Turkish police have fired tear gas, water cannon and rubber bullets to disperse hundreds of people protesting after an attack on Radiohead fans for attending a listening party in an Istanbul record shop and "drinking beer" during Ramadan.

Unidentified attackers, apparently upset that people were listening to music and consuming alcohol during the Muslim holy month, forcibly entered the Velvet Indieground record shop, shouted at employees and beat fans of Radiohead with pipes on Friday, according to Turkish media reports.

Skirmishes between police and protesters broke out on Saturday near the shop as hundreds of people rallied against the previous night's attack.

Several people were detained, the DPA news agency reported, while Turkish police used tear gas and water cannon to disperse the crowd.

The protesters shouted "Shoulder to shoulder against fascism!" and denounced President Recep Tayyip Erdogan as a "thief" and a "killer".

No one appeared to have been injured in the police operation.

Video of Friday's attack was live-streamed on the smartphone app Periscope and later widely shared on social media.

The hashtag #Firuzaga, referring to the neighbourhood where the attack occurred, was trending on Twitter on Saturday, with most social media users condemning the attackers' "intolerance" and "twisted understanding of Islam and Ramadan".

In a statement, Radiohead said their 'hearts go out to those attacked' [Alessia Pierdomenico/ Reuters]

The Istanbul event was part of a global listening party in support of Radiohead's new album, A Moon Shaped Pool, and included specially curated playlists and games.

Radiohead issued a statement saying that their "hearts go out to those attacked.

"We hope that someday we will be able to look back on such acts of violent intolerance as things of the ancient past," the band said.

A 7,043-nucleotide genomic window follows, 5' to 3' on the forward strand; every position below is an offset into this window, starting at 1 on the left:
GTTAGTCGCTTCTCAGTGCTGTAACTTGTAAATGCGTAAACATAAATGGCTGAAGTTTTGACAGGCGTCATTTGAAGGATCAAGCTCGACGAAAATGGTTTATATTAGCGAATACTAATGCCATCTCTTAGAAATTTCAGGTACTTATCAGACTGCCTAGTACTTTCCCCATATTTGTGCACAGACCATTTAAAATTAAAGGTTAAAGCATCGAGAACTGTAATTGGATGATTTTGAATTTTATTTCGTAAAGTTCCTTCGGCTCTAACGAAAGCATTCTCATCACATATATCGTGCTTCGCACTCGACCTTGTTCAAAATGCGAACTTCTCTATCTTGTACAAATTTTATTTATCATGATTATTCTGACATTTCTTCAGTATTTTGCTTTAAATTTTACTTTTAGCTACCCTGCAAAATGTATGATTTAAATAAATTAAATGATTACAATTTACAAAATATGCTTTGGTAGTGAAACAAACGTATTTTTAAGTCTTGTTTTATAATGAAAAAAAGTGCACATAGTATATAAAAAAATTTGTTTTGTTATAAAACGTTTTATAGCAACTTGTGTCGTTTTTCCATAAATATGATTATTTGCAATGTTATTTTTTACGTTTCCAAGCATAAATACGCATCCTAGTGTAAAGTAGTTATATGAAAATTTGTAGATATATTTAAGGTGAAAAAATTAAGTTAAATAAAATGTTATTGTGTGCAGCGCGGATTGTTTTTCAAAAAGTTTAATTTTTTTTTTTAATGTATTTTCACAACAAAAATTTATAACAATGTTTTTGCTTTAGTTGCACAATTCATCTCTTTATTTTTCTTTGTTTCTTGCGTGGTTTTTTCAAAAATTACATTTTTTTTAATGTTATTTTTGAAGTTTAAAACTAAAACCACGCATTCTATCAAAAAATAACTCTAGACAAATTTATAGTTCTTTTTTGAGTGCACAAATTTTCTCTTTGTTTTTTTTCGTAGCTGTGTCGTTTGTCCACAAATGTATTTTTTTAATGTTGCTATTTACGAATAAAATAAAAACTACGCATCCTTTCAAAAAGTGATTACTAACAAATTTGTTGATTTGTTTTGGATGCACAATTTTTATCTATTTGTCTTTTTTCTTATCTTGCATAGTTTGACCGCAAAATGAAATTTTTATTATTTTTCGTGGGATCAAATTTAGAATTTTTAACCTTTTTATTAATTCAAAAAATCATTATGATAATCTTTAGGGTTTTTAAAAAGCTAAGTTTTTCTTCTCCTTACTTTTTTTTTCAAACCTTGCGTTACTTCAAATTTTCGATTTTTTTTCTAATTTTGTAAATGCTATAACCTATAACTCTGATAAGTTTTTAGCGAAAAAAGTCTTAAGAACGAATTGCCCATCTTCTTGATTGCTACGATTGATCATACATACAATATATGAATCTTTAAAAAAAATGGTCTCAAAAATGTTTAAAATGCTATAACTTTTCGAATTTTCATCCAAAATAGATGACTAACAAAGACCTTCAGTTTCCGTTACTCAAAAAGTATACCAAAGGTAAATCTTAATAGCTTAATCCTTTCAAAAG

"For now, we can only offer our fans in Istanbul our love and support."

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The record shop is owned by Seogu Lee, a South Korean national.

No one was seriously hurt during the attack, but Turkish media reported that Velvet Indieground was served an eviction notice as a result of Friday's "incident".

"We heard that there had been an incident in the evening," Haydar Tekin, Lee's landlord, told the Turkish newspaper Hurriyet.

"So we asked him to vacate the property."

'Planned assassination'

Ahmet Misbah Demircan, the mayor of Beyoglu, issued a statement on his official Twitter account "condemning" the attack.

He called the developments a "planned assassination of social peace".

Demircan appeared to blame the victims for filming the attack but said he does not condone any kind of violence.

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"The fact that this incident was associated with fasting and that lifestyle, the way this incident was serviced, is a planned assassination of social peace," he said.

"People who are trying to dynamite the contribution of Ramadan to social solidarity are going to fail, they will lose."

Demircan said the Turkish police were investigating the issue and "those responsible for the attack will be brought to justice".

So far, three people have been taken into custody in relation to the attack, according to police sources talking to DHA news agency.

With reporting by Birce Bora

Source: Al Jazeera and agencies